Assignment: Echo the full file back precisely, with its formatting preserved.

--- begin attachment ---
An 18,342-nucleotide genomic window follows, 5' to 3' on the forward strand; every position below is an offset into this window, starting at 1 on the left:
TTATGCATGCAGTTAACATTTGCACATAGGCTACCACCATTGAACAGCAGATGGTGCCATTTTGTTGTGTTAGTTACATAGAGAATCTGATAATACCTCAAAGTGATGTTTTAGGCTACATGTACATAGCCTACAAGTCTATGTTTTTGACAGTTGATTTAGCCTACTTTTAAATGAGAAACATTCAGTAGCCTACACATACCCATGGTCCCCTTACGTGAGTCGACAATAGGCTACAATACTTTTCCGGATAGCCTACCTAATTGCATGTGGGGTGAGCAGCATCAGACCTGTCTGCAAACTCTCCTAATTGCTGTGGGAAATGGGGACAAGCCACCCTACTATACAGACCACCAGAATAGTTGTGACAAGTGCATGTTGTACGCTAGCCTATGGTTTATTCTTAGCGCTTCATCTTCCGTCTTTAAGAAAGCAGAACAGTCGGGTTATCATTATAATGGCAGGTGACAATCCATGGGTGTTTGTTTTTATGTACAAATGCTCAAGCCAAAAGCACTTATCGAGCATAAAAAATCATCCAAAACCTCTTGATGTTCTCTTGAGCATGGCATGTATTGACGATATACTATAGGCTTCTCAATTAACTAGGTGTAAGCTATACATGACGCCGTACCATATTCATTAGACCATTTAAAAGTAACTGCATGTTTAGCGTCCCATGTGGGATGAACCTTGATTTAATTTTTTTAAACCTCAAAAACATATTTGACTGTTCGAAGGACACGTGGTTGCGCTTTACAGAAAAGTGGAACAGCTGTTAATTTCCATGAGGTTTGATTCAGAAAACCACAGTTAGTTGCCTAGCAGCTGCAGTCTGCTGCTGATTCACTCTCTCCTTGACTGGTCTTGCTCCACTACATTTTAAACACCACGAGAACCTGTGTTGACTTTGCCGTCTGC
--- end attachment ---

An 18,342-nucleotide genomic window follows, 5' to 3' on the forward strand; every position below is an offset into this window, starting at 1 on the left:
TTATGCATGCAGTTAACATTTGCACATAGGCTACCACCATTGAACAGCAGATGGTGCCATTTTGTTGTGTTAGTTACATAGAGAATCTGATAATACCTCAAAGTGATGTTTTAGGCTACATGTACATAGCCTACAAGTCTATGTTTTTGACAGTTGATTTAGCCTACTTTTAAATGAGAAACATTCAGTAGCCTACACATACCCATGGTCCCCTTACGTGAGTCGACAATAGGCTACAATACTTTTCCGGATAGCCTACCTAATTGCATGTGGGGTGAGCAGCATCAGACCTGTCTGCAAACTCTCCTAATTGCTGTGGGAAATGGGGACAAGCCACCCTACTATACAGACCACCAGAATAGTTGTGACAAGTGCATGTTGTACGCTAGCCTATGGTTTATTCTTAGCGCTTCATCTTCCGTCTTTAAGAAAGCAGAACAGTCGGGTTATCATTATAATGGCAGGTGACAATCCATGGGTGTTTGTTTTTATGTACAAATGCTCAAGCCAAAAGCACTTATCGAGCATAAAAAATCATCCAAAACCTCTTGATGTTCTCTTGAGCATGGCATGTATTGACGATATACTATAGGCTTCTCAATTAACTAGGTGTAAGCTATACATGACGCCGTACCATATTCATTAGACCATTTAAAAGTAACTGCATGTTTAGCGTCCCATGTGGGATGAACCTTGATTTAATTTTTTTAAACCTCAAAAACATATTTGACTGTTCGAAGGACACGTGGTTGCGCTTTACAGAAAAGTGGAACAGCTGTTAATTTCCATGAGGTTTGATTCAGAAAACCACAGTTAGTTGCCTAGCAGCTGCAGTCTGCTGCTGATTCACTCTCTCCTTGACTGGTCTTGCTCCACTACATTTTAAACACCACGAGAACCTGTGTTGACTTTGCCGTCTGC